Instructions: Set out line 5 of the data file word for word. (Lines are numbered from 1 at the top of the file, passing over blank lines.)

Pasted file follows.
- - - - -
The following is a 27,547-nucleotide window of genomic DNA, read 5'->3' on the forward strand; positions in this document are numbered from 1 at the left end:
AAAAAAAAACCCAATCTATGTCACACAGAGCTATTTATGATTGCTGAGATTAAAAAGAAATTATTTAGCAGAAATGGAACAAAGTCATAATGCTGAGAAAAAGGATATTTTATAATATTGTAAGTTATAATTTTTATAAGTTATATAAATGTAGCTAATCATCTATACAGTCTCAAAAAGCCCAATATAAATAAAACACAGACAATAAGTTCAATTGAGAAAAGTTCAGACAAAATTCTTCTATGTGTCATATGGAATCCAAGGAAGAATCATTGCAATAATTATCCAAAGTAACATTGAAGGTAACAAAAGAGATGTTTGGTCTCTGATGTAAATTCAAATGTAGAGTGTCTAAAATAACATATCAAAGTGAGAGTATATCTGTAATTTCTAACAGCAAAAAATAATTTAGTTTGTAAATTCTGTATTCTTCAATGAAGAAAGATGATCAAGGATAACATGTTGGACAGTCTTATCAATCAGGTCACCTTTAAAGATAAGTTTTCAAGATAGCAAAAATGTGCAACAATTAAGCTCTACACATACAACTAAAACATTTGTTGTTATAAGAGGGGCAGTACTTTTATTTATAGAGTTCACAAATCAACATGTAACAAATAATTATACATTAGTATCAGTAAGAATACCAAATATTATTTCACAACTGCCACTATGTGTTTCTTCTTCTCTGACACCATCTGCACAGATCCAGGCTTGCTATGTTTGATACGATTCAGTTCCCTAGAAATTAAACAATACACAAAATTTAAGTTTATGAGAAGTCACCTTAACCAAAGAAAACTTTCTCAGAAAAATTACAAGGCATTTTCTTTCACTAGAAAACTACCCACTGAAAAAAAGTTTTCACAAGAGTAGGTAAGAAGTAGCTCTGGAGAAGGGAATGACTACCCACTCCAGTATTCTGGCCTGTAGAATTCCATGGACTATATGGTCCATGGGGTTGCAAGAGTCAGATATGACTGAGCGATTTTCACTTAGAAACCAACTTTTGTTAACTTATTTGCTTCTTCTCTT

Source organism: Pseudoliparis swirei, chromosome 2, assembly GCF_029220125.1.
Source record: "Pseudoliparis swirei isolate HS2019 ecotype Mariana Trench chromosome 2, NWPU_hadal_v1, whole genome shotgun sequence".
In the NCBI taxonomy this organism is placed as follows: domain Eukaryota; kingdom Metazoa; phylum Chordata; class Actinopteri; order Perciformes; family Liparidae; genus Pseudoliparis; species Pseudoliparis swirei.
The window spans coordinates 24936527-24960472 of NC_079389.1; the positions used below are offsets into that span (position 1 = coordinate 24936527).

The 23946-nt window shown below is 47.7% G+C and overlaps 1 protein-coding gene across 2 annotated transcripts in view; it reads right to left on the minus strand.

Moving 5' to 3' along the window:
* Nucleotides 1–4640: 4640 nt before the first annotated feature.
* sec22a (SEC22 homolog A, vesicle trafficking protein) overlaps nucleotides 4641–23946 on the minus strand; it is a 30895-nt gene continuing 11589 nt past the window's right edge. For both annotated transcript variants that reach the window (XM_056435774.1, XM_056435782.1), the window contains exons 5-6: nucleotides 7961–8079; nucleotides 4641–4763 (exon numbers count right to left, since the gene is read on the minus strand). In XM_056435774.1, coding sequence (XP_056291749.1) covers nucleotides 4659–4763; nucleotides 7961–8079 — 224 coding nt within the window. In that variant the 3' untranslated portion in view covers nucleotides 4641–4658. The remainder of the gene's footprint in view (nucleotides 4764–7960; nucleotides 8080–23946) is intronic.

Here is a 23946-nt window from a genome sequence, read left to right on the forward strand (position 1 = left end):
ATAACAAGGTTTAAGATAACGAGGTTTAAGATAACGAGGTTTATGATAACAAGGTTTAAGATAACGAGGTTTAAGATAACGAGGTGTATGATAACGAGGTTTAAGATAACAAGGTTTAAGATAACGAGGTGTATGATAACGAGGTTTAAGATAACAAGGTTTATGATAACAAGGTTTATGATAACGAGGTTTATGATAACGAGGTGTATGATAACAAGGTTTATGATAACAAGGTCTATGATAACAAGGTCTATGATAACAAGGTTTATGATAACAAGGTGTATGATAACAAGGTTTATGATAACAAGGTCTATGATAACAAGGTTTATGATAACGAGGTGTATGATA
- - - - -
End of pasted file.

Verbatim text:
In the NCBI taxonomy this organism is placed as follows: domain Eukaryota; kingdom Metazoa; phylum Chordata; class Actinopteri; order Perciformes; family Liparidae; genus Pseudoliparis; species Pseudoliparis swirei.